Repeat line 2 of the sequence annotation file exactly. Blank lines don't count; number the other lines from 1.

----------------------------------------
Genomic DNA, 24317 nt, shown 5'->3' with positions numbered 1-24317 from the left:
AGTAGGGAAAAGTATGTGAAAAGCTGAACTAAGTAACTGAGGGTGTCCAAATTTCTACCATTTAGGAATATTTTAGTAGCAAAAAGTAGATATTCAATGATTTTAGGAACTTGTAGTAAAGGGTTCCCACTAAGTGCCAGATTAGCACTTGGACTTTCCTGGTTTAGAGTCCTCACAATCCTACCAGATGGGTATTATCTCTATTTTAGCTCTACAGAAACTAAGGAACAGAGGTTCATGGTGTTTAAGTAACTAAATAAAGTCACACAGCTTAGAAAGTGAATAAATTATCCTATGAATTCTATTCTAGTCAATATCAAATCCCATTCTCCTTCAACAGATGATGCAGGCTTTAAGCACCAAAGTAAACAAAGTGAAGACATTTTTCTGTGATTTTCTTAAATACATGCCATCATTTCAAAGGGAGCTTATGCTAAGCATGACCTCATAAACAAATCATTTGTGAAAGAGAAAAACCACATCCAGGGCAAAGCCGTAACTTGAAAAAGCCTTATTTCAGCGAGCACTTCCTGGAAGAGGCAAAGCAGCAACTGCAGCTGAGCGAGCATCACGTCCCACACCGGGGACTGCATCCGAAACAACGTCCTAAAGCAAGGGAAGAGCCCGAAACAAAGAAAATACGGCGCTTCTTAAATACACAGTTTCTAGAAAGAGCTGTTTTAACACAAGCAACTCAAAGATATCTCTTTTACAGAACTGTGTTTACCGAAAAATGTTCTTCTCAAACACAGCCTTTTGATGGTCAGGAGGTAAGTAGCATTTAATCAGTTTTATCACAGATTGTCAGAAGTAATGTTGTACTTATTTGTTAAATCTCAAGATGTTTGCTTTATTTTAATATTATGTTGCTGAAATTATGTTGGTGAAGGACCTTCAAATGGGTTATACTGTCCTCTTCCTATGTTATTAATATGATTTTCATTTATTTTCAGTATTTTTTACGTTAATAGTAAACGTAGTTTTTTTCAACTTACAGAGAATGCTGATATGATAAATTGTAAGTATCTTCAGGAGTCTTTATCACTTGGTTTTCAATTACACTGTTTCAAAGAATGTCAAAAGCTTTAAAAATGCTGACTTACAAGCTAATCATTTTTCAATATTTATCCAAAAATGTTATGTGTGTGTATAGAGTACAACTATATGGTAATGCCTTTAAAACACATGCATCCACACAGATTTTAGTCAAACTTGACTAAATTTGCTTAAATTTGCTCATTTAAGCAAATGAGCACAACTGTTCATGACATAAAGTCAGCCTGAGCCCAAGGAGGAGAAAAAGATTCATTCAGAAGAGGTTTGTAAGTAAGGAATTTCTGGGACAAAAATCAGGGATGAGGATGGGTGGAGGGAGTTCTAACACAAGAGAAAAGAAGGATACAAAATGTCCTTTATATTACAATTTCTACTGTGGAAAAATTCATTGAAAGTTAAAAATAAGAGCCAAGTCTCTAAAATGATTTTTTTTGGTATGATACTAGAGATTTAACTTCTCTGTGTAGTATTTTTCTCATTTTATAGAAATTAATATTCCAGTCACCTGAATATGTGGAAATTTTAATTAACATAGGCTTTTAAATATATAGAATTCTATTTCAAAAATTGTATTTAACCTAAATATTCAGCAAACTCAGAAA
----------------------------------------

AGTAGGGAAAAGTATGTGAAAAGCTGAACTAAGTAACTGAGGGTGTCCAAATTTCTACCATTTAGGAATATTTTAGTAGCAAAAAGTAGATATTCAATGATTTTAGGAACTTGTAGTAAAGGGTTCCCACTAAGTGCCAGATTAGCACTTGGACTTTCCTGGTTTAGAGTCCTCACAATCCTACCAGATGGGTATTATCTCTATTTTAGCTCTACAGAAACTAAGGAACAGAGGTTCATGGTGTTTAAGTAACTAAATAAAGTCACACAGCTTAGAAAGTGAATAAATTATCCTATGAATTCTATTCTAGTCAATATCAAATCCCATTCTCCTTCAACAGATGATGCAGGCTTTAAGCACCAAAGTAAACAAAGTGAAGACATTTTTCTGTGATTTTCTTAAATACATGCCATCATTTCAAAGGGAGCTTATGCTAAGCATGACCTCATAAACAAATCATTTGTGAAAGAGAAAAACCACATCCAGGGCAAAGCCGTAACTTGAAAAAGCCTTATTTCAGCGAGCACTTCCTGGAAGAGGCAAAGCAGCAACTGCAGCTGAGCGAGCATCACGTCCCACACCGGGGACTGCATCCGAAACAACGTCCTAAAGCAAGGGAAGAGCCCGAAACAAAGAAAATACGGCGCTTCTTAAATACACAGTTTCTAGAAAGAGCTGTTTTAACACAAGCAACTCAAAGATATCTCTTTTACAGAACTGTGTTTACCGAAAAATGTTCTTCTCAAACACAGCCTTTTGATGGTCAGGAGGTAAGTAGCATTTAATCAGTTTTATCACAGATTGTCAGAAGTAATGTTGTACTTATTTGTTAAATCTCAAGATGTTTGCTTTATTTTAATATTATGTTGCTGAAATTATGTTGGTGAAGGACCTTCAAATGGGTTATACTGTCCTCTTCCTATGTTATTAATATGATTTTCATTTATTTTCAGTATTTTTTACGTTAATAGTAAACGTAGTTTTTTTCAACTTACAGAGAATGCTGATATGATAAATTGTAAGTATCTTCAGGAGTCTTTATCACTTGGTTTTCAATTACACTGTTTCAAAGAATGTCAAAAGCTTTAAAAATGCTGACTTACAAGCTAATCATTTTTCAATATTTATCCAAAAATGTTATGTGTGTGTATAGAGTACAACTATATGGTAATGCCTTTAAAACACATGCATCCACACAGATTTTAGTCAAACTTGACTAAATTTGCTTAAATTTGCTCATTTAAGCAAATGAGCACAACTGTTCATGACATAAAGTCAGCCTGAGCCCAAGGAGGAGAAAAAGATTCATTCAGAAGAGGTTTGTAAGTAAGGAATTTCTGGGACAAAAATCAGGGATGAGGATGGGTGGAGGGAGTTCTAACACAAGAGAAAAGAAGGATACAAAATGTCCTTTATATTACAATTTCTACTGTGGAAAAATTCATTGAAAGTTAAAAATAAGAGCCAAGTCTCTAAAATGATTTTTTTTGGTATGATACTAGAGATTTAACTTCTCTGTGTAGTATTTTTCTCATTTTATAGAAATTAATATTCCAGTCACCTGAATATGTGGAAATTTTAATTAACATAGGCTTTTAAATATATAGAATTCTATTTCAAAAATTGTATTTAACCTAAATATTCAGCAAACTCAGAAA